The Braden School of Taxation and School of Accounting hosted an Open House for prospective students. The event was moderated by Fred Sroka, JD, who is Dean of both schools. Employers in the field, some of whom are GGU alumni, discussed how to interview for a first job and to thrive as a first-year associate. The panelists were Alan Chinn from ACG Certified Public Accountants, Raj Gupta from Moss Adams, Justin Smith from True Partners, and Jennifer Voss from EY. Here is some of what they had to say as captured in this short video:
How to Succeed the First Year of a Tax or Accounting Career
1) Work ethic and drive: The life of a first-year associate is a flood of information and experiences: new procedures, laws, software, and personalities to take in, plus a significant workload. Technical expertise may not always be expected right away, but attitude and hard work go a long way.
2) Adaptability to change: The tax laws are always changing. It requires deep technical skills, but also flexibility. The profession is not the same as it was 20, 10, or even 1 year ago.
3) Application of soft skills: Mere technical skills are not sufficient. You also need to be able to communicate and collaborate effectively. As one speaker said, “Our entire business is based on people.”
4) Analytical skills: To succeed in this complex field, you need the ability to look at fact patterns, spot issues, and then apply the applicable law to reach a conclusion.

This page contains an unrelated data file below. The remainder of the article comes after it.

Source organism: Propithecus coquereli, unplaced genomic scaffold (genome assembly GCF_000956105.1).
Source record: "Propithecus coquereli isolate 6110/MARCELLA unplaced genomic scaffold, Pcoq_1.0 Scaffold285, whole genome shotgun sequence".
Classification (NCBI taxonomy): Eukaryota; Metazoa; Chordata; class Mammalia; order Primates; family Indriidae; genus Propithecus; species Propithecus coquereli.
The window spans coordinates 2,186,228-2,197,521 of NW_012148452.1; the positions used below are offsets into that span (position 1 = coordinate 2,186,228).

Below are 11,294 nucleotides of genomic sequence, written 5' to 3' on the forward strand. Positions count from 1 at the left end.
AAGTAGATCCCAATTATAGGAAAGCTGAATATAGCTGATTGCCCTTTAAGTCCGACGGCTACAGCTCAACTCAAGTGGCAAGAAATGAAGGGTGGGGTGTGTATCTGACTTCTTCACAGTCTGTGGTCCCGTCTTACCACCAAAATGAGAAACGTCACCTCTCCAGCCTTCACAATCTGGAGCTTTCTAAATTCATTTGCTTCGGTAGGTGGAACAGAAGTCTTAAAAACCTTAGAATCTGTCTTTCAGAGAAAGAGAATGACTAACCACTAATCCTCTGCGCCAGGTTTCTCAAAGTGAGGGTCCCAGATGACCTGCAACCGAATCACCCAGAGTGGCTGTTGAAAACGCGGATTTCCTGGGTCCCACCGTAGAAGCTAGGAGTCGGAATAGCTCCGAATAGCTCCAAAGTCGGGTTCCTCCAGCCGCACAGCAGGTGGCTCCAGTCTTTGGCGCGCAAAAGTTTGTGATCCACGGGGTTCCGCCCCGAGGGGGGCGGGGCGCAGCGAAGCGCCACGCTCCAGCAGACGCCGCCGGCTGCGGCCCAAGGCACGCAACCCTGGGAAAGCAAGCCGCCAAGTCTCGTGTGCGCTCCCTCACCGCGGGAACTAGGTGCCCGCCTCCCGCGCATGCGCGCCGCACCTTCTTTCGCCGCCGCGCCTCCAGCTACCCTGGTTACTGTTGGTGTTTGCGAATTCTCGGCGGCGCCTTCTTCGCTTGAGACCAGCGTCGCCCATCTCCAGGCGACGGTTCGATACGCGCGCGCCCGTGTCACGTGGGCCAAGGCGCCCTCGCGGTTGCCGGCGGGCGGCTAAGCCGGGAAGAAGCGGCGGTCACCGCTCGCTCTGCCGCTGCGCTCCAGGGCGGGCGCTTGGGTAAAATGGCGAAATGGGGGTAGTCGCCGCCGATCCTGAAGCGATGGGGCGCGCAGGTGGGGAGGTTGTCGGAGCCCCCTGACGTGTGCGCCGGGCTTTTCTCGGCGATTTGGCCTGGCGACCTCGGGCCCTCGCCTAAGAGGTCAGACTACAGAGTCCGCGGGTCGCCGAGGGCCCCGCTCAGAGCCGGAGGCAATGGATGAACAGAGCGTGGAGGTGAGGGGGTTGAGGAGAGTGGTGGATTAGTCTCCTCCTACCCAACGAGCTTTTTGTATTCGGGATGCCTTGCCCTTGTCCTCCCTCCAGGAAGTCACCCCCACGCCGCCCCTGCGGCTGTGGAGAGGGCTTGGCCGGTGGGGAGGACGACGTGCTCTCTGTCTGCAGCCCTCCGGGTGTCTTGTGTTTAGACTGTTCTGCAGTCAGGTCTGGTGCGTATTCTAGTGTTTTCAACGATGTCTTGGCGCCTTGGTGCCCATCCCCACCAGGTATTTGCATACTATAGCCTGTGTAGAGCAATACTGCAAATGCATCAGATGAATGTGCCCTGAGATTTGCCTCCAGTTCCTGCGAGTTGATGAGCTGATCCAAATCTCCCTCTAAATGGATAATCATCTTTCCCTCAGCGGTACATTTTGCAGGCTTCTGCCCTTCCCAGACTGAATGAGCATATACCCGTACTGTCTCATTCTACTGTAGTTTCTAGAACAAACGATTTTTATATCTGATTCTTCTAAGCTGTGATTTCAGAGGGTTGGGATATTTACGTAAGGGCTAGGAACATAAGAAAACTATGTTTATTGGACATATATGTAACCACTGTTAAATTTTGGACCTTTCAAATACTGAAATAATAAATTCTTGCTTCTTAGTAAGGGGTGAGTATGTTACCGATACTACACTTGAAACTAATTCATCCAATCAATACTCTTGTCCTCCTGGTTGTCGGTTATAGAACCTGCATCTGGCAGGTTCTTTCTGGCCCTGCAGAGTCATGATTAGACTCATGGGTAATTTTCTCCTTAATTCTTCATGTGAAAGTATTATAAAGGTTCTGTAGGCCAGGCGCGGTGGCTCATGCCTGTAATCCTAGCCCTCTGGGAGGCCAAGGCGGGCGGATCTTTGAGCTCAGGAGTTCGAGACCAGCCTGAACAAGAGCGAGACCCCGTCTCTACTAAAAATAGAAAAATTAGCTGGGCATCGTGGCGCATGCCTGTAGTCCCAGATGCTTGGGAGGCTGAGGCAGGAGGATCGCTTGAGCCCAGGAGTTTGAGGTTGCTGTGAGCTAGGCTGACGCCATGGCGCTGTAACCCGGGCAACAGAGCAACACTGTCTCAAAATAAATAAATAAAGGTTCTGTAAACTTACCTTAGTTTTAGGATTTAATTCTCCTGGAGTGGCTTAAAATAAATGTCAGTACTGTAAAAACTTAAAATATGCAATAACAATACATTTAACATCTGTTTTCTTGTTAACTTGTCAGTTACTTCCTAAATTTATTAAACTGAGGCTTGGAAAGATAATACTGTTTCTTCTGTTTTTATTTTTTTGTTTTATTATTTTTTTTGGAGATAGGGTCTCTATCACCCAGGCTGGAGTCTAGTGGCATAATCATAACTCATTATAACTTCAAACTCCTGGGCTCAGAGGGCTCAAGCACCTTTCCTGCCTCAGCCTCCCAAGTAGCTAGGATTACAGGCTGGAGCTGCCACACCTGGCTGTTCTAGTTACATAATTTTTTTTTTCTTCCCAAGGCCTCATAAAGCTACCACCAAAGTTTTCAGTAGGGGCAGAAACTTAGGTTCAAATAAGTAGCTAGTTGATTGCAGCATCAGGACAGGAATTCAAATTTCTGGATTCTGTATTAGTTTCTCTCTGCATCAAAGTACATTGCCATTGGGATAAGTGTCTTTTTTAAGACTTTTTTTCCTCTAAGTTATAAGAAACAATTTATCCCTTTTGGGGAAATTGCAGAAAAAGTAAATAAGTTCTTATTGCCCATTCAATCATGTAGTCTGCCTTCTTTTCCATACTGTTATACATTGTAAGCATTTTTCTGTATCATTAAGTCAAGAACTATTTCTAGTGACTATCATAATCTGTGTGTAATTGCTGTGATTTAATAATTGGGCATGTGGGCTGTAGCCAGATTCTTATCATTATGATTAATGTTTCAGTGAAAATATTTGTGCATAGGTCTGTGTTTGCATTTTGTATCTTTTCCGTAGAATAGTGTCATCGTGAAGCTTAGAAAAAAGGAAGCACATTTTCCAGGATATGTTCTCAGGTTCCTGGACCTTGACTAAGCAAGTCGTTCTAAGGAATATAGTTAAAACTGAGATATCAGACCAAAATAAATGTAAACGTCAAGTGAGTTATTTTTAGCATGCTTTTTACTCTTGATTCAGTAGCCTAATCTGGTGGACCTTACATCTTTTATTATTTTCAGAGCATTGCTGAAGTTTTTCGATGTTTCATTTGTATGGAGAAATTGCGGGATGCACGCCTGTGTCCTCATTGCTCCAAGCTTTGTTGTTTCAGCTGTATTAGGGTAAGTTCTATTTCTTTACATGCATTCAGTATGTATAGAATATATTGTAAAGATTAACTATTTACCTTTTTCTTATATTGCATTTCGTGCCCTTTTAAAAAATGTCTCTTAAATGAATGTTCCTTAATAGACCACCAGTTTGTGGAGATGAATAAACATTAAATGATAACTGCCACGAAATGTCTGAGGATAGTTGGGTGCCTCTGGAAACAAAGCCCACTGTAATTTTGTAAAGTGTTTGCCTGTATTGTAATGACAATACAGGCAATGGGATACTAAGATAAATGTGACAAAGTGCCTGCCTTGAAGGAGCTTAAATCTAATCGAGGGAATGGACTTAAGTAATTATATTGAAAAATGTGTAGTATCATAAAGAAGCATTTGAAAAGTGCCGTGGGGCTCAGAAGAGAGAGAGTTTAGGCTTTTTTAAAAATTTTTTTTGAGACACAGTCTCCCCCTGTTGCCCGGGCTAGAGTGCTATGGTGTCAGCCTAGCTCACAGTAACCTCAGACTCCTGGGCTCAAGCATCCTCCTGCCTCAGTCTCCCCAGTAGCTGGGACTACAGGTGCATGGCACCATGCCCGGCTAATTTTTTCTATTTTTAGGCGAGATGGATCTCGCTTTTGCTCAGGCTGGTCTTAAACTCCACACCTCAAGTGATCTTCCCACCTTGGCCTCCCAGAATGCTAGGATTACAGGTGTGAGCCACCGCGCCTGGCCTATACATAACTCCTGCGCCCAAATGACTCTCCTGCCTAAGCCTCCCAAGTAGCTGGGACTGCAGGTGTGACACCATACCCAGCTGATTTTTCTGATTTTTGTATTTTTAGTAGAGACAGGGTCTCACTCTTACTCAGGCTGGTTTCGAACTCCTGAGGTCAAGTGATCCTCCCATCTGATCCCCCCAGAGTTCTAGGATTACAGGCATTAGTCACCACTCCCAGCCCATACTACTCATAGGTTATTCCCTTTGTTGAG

The first year in accounting or tax is a challenging but gratifying experience and a great opportunity to grow:
1) A changing tax environment forces experienced professionals onto the same learning curve as new associates. The recent tax law changes provide enormous opportunities for new associates entering the field.
2) Tax challenges students to integrate their academic work (“book smarts”) with real-world experience (“street smarts”). Discipline and a solid work ethic can convert your knowledge and prior experience into a big career asset.
3) You can expect to progress in an organization after your first year and “it gets easier”
What do you say in an interview for a first tax or accounting job?
The employers on the panel said it is not so much what you say but how you come across. They look for signs that the person in front of them has drive, as much as anything on a resume. At a networking event, employers like them may have less than a minute to make this determination. Interviewers are also looking for people who can learn to adapt, which means they need to find people who are easily trained.
Where Should I study Tax and Accounting?
Alan Chinn from ACG Certified Public Accountants, a Graduate of Golden Gate University, emphasized the real-world emphasis of the program. “It is taught by people in the field. They come out with life stories. You couldn’t’ even make that up! They have given you ‘bullets’ to use with clients and you step back and think about the gems they gave you. They work and they apply.”
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